This underlines the suggestion at the very end, we are lacking tools to properly talk about experiences and maybe we could actually develop them. My inability to describe to you, or probably even better to a blind person, what it is like to see a red object may after all not be fundamental. Maybe there is a way to communicate and in turn truly understand what using the tongue device is like, we just have not yet discovered it.

One of the more interesting proposals I was faced with as part of my Cog Sci & AI undergrad was that we do indeed have ways of communicating that subjective/experiential knowledge — knowledge which is otherwise ineffable. Art is one obvious example of this. At its best, art is able to communicate things that a purely propositional language cannot. The same could be said of rituals — participation in a ritual is a formalized way of forcing you to take on specific states of being that convey a kind of knowledge that can only be acquired by embodying it.

This might all sound a little floofy, but it's really not. Think about the deep knowledge conveyed through game simulations. I've never been to space, but thanks to hours and hours of playing Kerbal Space Program, I really do have some sense of what it's like to navigate through space — a knowledge that goes far deeper than if I had only learned all of Kepler's and Newton's laws and equations.

There may be some relationship between that and subjective experience, but it's not really the same thing. You're describing essentially "know how" instead of "know that". But here we're talking about something that doesn't actually seem to be representable in terms of physical

Why is it that there's something it's like to be zukzuk? zukzuk could simply be like a computer program, simply responding to inputs. Or you could simply have an erroneous memory of actually experiencing things (instead, you simply just responded to inputs, one of which was to record an apparently subjective experience). That doesn't seem to solve the problem to me; it's just kicking the can down the road a little.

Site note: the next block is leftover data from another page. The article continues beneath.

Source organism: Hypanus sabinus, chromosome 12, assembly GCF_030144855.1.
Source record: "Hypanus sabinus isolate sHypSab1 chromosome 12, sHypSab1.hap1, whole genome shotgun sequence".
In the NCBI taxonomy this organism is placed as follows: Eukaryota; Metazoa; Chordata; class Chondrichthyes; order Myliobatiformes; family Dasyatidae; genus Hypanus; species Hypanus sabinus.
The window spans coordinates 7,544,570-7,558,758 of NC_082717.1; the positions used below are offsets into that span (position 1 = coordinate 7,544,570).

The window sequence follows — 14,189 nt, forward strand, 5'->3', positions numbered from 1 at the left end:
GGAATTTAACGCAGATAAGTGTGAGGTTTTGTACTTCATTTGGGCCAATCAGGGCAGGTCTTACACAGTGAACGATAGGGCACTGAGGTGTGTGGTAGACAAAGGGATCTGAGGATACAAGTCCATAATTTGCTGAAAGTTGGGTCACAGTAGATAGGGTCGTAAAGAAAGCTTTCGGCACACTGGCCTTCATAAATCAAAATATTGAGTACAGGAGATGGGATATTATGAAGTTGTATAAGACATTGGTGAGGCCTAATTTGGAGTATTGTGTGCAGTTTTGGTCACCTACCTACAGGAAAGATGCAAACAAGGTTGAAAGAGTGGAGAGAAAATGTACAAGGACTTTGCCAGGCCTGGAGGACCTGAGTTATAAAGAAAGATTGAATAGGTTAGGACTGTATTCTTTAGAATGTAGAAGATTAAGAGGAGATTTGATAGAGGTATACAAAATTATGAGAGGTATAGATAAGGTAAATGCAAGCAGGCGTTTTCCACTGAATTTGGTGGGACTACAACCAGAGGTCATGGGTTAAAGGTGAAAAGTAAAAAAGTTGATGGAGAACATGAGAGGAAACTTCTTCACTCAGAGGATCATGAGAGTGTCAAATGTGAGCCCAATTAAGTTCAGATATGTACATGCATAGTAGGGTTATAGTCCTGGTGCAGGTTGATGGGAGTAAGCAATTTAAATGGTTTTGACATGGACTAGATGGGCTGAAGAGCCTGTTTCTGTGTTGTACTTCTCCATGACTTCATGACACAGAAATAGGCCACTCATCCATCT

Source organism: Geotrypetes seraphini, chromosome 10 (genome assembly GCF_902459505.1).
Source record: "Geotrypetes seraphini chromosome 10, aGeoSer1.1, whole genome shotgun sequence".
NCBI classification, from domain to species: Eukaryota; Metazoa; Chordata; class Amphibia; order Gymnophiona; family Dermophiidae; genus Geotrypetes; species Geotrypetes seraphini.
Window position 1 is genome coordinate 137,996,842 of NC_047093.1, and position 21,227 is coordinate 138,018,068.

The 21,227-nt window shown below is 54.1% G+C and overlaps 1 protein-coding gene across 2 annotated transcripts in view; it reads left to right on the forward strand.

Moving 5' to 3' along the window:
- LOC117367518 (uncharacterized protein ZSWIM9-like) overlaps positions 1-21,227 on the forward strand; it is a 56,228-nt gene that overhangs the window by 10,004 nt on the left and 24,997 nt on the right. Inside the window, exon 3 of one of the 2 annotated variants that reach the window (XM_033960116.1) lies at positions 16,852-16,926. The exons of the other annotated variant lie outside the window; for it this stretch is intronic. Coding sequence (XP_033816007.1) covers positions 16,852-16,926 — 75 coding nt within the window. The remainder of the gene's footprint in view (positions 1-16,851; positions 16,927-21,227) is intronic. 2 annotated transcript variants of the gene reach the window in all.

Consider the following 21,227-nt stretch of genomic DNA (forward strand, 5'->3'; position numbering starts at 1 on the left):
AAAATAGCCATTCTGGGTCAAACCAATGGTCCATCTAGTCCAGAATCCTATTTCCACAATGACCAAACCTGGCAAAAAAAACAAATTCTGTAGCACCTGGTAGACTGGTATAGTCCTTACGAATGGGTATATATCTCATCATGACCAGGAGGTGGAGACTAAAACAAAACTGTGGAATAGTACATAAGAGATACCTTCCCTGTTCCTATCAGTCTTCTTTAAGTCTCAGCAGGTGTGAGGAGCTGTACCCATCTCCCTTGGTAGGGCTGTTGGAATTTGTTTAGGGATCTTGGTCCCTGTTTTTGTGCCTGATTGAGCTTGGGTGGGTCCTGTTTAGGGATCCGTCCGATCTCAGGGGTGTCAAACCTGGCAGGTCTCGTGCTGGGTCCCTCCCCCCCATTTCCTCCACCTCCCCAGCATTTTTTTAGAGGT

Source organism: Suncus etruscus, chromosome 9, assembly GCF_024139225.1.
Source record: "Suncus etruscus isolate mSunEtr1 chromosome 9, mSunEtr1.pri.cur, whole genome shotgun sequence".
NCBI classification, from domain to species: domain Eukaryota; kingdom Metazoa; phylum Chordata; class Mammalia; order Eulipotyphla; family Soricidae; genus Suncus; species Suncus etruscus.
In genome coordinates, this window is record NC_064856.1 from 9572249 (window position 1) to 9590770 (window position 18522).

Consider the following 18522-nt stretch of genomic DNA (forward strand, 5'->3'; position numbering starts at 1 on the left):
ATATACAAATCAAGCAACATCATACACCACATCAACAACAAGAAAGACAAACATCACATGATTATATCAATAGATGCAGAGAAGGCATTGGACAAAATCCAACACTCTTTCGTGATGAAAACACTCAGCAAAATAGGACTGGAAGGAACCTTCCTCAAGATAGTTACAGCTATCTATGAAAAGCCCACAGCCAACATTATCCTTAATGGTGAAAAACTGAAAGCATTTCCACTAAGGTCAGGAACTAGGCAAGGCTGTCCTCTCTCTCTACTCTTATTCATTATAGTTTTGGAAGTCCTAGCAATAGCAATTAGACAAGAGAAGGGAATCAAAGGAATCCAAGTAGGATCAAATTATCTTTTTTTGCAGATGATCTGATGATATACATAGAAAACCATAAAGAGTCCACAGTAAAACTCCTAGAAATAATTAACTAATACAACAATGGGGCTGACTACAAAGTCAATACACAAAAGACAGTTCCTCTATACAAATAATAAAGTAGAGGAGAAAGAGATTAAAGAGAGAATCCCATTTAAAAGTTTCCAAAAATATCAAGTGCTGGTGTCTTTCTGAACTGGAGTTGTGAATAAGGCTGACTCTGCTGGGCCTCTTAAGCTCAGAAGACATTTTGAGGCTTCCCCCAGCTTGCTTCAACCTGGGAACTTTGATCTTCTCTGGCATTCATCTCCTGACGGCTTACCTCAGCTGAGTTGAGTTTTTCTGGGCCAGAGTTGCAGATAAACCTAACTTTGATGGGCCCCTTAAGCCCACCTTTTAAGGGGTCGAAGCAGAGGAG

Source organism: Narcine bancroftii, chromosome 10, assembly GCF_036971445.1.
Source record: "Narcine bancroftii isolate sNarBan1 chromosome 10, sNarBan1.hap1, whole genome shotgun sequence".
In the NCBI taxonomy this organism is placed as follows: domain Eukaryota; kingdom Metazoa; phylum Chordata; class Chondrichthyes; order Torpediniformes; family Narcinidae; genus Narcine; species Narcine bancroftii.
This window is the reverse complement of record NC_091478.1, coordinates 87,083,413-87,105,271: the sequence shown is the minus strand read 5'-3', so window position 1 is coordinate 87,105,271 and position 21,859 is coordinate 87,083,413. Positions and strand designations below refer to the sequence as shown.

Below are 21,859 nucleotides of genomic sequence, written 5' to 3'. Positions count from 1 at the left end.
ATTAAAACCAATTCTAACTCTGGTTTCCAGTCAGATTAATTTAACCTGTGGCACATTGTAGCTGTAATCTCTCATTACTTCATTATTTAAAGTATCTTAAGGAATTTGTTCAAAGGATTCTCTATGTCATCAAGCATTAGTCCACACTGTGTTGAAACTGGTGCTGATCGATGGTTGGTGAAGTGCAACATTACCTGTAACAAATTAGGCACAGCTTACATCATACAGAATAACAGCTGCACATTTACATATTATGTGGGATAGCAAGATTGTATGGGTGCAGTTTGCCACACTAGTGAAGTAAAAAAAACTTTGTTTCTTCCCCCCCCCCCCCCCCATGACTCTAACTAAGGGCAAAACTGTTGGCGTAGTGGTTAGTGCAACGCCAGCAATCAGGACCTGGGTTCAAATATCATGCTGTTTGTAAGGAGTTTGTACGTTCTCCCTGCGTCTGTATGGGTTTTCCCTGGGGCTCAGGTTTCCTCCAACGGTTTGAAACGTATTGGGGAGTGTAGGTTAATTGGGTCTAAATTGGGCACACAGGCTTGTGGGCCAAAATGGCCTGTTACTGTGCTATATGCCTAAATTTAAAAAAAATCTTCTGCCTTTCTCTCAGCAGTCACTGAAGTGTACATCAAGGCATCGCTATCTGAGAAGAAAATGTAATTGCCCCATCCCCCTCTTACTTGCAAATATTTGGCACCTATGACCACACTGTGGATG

The distinction between "know how" (aka procedural knowledge) and "know that" (declarative knowledge) is a favourite in cognitive science, but I think it is a bit shallow. I guess the point I'm making here is that "knowing how" is a major part of knowing "what it is like" to be something.

For example, I know how to ride a bike, and that gives me some idea of _what it is like_ to be someone who knows how to ride a bike — an insight I certainly wouldn't have if I only understood the mechanics of bike riding in declarative terms. The fact that I will probably never know what it is like to be a bat has a lot to do with my inability to have the know-how that a bat has (it's very hard to know how to fly and echolocate when you don't have wings nor the appropriate sensory organs). However, I'd argue that an active, deep VR simulation of bat flight might bring you just a little bit closer to having that embodied, subjective knowledge, in a way that studying bat behaviour or anatomy from a purely objective perspective never would.